[This was composed for sfandf_writers, but got too long, so I'm posting it here. Besides, I owe you guys a post. :) ]
Stop making that face -- this is a task some editor is likely to lay on you, sooner or later, and there are (as always) tricks o' th' trade for accomplishing it. In fact, there's Trick One: while editors are far from "always right"* (and in particular not infrequently ask for something other than what they're really trying to get), the professional response is to fight past the sensation that you've just been asked to strangle your (literary) child and ask yourself: IF this editor were not a complete maroon, what MIGHT they be looking for, here?
Trick Two: unless you're writing for a fairly juvenile outlet, understand that they don't really mean "likable," as in, Boy, I like this character, I wish I could be their pal: Conan has spent some seventy years as a stand-out character in modern fantasy, and I don't know anybody who'd want to invite him to dinner. And hell, nearly everybody at some point loves Sherlock Holmes, but if you were Dr. Watson wouldn't you have clubbed him with something by now? "You see, Watson, but you do not obser -- I say, Watson, do put down that bally regimental cudgel, there's a good chap -- !" Thump thump thump. (People forget that Watson was a soldier, once upon a time.)
So what do your hardworking editors (bless them!) really mean? They mean something more like: "Why should I give a damn about this character and what happens to her or him?" If they're asking for character "likability" in a revision, it usually means they approve of your plot, but think you need to draw the reader in a bit sooner with your central character. Okay, so, given that you want to comply...How?
First of all, editorial insistence aside, the problem may not be "character likability" at all -- Lovecraft, for example, arguably never wrote a "likable" character in his life. The art of the storyteller is spellbinding: ensorcelling the reader into caring what happens, and turning the pages to find out. The answer to "Why should I care?" isn't "Because if you keep reading, it gets important!" (much less, alas, "Because I want to be a writer, dammit!" or the ever-popular "Chuck you, Farley!") -- it's more like (sinister voice:) "Ohhhh, if you only knew...!" Once they ask, "Knew what?, knew what?," you've got 'em. (And there's Trick Three: one of the basic ways to get a reader turning pages is mystery, the sense that Something Grand Portends here, if they'll ooonly keep reading.) But suppose character is the problem. What then?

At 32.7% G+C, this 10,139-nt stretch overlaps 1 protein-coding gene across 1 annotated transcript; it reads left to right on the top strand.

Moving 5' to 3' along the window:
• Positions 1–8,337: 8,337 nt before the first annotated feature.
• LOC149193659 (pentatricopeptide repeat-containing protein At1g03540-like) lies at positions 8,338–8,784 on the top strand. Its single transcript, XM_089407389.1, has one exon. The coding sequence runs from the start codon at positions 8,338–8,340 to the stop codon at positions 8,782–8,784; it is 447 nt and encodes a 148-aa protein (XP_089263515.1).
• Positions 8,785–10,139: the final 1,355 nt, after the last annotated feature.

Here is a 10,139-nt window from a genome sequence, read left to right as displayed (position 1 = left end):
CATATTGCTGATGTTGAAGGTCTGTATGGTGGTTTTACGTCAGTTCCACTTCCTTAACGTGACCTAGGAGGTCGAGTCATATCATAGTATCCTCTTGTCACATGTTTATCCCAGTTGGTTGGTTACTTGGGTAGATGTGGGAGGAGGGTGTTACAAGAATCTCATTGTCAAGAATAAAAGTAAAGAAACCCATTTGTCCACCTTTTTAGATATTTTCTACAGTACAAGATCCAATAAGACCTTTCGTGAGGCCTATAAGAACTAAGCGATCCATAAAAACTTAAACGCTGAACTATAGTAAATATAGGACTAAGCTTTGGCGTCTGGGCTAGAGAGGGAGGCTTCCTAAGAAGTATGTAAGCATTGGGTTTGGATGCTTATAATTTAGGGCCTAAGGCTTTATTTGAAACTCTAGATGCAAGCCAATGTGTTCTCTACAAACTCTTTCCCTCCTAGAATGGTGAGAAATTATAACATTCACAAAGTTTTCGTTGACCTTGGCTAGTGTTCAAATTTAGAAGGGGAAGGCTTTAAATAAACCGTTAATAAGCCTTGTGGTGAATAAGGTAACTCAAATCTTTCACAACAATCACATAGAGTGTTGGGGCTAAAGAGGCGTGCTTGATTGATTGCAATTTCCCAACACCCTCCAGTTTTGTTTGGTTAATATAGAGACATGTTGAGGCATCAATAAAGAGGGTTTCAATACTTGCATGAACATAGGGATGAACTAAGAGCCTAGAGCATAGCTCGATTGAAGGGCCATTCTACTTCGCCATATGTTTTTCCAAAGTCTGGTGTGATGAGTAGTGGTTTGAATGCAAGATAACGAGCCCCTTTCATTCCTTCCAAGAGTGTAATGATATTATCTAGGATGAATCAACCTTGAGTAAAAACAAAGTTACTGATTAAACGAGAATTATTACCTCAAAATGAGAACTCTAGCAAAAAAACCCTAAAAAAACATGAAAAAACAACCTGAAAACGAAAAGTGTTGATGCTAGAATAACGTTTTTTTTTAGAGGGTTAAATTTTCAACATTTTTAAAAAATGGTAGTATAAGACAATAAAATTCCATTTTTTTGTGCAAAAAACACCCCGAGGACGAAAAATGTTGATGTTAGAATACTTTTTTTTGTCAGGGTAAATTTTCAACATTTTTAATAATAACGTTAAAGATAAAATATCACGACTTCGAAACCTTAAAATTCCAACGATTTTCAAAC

Aristotle pointed out that we can write about characters who are (a) worse than we are, (b) like we are, or (c) better than we are; as I recall he preferred (c), but all of 'em can make for good stories. The allied strategies: (a) pity and/or fear, (b) identification, and (c) admiration. In a way, all three of these can be called "identification": we relate to something in these characters, even if solely through fantasy projection. Again, your purpose is to fascinate, and the best way to learn to do this is to ask yourself which characters have fascinated you, and why. There are zillions of ways to weave such a spell**, and (a) through (c) above give a hint, but to tie off this post, here are a few specific examples: